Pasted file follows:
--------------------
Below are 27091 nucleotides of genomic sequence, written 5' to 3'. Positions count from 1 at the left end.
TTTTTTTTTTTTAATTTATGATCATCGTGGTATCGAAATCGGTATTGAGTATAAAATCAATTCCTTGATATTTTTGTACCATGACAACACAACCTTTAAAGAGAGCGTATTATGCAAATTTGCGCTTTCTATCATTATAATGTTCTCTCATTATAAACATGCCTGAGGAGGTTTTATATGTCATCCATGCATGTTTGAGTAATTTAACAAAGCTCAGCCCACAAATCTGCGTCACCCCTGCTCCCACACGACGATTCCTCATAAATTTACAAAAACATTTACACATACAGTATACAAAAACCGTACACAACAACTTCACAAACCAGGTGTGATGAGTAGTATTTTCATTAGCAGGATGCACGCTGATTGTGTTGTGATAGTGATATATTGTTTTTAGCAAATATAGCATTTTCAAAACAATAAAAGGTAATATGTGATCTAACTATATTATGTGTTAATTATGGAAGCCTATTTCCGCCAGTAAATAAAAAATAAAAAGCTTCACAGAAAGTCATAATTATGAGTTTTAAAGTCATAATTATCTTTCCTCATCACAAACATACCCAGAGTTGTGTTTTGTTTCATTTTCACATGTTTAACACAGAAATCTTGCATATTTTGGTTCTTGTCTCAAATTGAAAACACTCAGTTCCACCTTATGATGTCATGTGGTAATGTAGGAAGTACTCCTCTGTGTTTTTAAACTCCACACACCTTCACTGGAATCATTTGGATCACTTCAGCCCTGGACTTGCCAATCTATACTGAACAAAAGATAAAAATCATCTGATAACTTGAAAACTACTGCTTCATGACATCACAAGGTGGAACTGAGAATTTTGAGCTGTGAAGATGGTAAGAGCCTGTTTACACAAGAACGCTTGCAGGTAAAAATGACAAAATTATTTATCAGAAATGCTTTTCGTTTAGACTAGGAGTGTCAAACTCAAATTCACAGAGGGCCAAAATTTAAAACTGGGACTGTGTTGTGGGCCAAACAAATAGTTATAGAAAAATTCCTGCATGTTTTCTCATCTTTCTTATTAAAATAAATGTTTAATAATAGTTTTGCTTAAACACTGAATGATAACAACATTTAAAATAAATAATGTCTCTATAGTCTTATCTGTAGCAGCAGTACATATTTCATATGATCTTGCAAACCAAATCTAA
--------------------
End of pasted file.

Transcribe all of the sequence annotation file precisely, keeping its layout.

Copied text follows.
Below are 27091 nucleotides of genomic sequence, written 5' to 3'. Positions count from 1 at the left end.
TTTTTTTTTTTTAATTTATGATCATCGTGGTATCGAAATCGGTATTGAGTATAAAATCAATTCCTTGATATTTTTGTACCATGACAACACAACCTTTAAAGAGAGCGTATTATGCAAATTTGCGCTTTCTATCATTATAATGTTCTCTCATTATAAACATGCCTGAGGAGGTTTTATATGTCATCCATGCATGTTTGAGTAATTTAACAAAGCTCAGCCCACAAATCTGCGTCACCCCTGCTCCCACACGACGATTCCTCATAAATTTACAAAAACATTTACACATACAGTATACAAAAACCGTACACAACAACTTCACAAACCAGGTGTGATGAGTAGTATTTTCATTAGCAGGATGCACGCTGATTGTGTTGTGATAGTGATATATTGTTTTTAGCAAATATAGCATTTTCAAAACAATAAAAGGTAATATGTGATCTAACTATATTATGTGTTAATTATGGAAGCCTATTTCCGCCAGTAAATAAAAAATAAAAAGCTTCACAGAAAGTCATAATTATGAGTTTTAAAGTCATAATTATCTTTCCTCATCACAAACATACCCAGAGTTGTGTTTTGTTTCATTTTCACATGTTTAACACAGAAATCTTGCATATTTTGGTTCTTGTCTCAAATTGAAAACACTCAGTTCCACCTTATGATGTCATGTGGTAATGTAGGAAGTACTCCTCTGTGTTTTTAAACTCCACACACCTTCACTGGAATCATTTGGATCACTTCAGCCCTGGACTTGCCAATCTATACTGAACAAAAGATAAAAATCATCTGATAACTTGAAAACTACTGCTTCATGACATCACAAGGTGGAACTGAGAATTTTGAGCTGTGAAGATGGTAAGAGCCTGTTTACACAAGAACGCTTGCAGGTAAAAATGACAAAATTATTTATCAGAAATGCTTTTCGTTTAGACTAGGAGTGTCAAACTCAAATTCACAGAGGGCCAAAATTTAAAACTGGGACTGTGTTGTGGGCCAAACAAATAGTTATAGAAAAATTCCTGCATGTTTTCTCATCTTTCTTATTAAAATAAATGTTTAATAATAGTTTTGCTTAAACACTGAATGATAACAACATTTAAAATAAATAATGTCTCTATAGTCTTATCTGTAGCAGCAGTACATATTTCATATGATCTTGCAAACCAAATCTAA